John Yoder: a great theologian, and decades of sexual assault

John Yoder: a great theologian and decades of sexual assault. 

John Yoder is not nearly as widely known as Karl Barth or Reinhold Niebuhr.  Yet, he is as significant as they, primarily because he politicizes Jesus in a convincing way.  “Christianity Today” ranked The Politics of Jesus as the fifth most important religious book of the twentieth-century (v. 44, no. 5).

Yoder is also a troubling character, having been accused by more than one-hundred women of sexual abuse.  His status, institutional cover up, and the absence of the #MeToo movement in the 1970’s protected him.  I’m not sure how important sexual assault is in judging a theologian’s contribution, but I can’t believe that the behavior of the man doesn’t matter.  More on this later in my post.

Yoder’s thesis: Christ was a political actor in a political world

A Mennonite, Yoder argued in The Politics of Jesus (1972), his most well-known book, that if one doesn’t think of Christianity as a confrontation with corrupt power, and instead thinks of it in terms of personal salvation, then one has missed the point.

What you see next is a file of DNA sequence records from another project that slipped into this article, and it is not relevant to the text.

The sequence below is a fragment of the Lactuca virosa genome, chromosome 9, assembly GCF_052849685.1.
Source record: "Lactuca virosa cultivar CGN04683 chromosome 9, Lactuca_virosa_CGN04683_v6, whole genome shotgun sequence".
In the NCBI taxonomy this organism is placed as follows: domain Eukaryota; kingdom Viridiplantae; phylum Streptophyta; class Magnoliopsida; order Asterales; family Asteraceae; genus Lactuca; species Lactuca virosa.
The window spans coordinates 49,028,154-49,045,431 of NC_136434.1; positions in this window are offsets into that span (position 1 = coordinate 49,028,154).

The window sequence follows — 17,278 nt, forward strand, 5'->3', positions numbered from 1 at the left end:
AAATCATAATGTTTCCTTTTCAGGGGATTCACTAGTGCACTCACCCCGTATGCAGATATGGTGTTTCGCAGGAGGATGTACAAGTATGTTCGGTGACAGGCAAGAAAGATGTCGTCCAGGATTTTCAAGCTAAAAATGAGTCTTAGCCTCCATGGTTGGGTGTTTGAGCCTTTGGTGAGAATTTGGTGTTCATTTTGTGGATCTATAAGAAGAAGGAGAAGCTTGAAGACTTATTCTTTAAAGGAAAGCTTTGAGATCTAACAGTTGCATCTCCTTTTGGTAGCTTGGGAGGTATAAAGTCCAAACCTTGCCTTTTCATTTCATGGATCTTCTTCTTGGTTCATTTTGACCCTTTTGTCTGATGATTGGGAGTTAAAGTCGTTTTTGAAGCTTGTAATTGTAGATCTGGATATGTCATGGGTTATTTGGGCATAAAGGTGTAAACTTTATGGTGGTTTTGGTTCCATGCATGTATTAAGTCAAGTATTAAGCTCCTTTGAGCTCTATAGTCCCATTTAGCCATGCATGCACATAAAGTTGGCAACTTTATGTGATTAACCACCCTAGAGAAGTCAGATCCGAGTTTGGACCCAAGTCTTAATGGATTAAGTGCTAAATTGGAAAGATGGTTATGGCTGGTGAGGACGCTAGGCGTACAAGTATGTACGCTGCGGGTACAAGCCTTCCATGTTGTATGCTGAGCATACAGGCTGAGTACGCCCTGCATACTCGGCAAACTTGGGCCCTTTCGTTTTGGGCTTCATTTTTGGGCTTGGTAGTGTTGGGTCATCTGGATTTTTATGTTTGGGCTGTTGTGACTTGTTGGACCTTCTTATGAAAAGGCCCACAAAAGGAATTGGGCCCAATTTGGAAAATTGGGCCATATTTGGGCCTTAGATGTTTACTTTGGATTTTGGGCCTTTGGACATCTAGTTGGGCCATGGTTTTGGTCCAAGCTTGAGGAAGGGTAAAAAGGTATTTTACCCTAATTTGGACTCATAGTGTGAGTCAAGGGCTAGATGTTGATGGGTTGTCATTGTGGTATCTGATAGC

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A brief note on temptation in the Lord’s Prayer

A brief note on the phrase “lead us not into temptation, but deliver us from evil,” in the Lord’s Prayer.  See  for the original post.

This phrase has puzzled many over the years, for why would God lead us into temptation in the first place?  I don’t have a great answer, only a suggestion.  My answer is basically the same as Richard Tyson’s of October 30, 2021.  I simply suggest a paraphrase of the Greek. 

Though almost all translations render πειρασμός (peirasmos) as temptation (Strongs 3986), the word could as easily be rendered “testing,” in the sense of “do not test our faith, for we know that we are weak.” 

That would be a paraphrase, rather than a translation, but I see nothing in the context that contradicts it.  The transliterated Greek is “peirasmos me eisenenkēs hemas eis peirasmon.”  (Matthew 6:13)

There are many occasions in the Bible where God tests people.  Job is perhaps the most dramatic example.  I believe many people still see God as tempting their faith to make it stronger.  It is not just the work of the devil.

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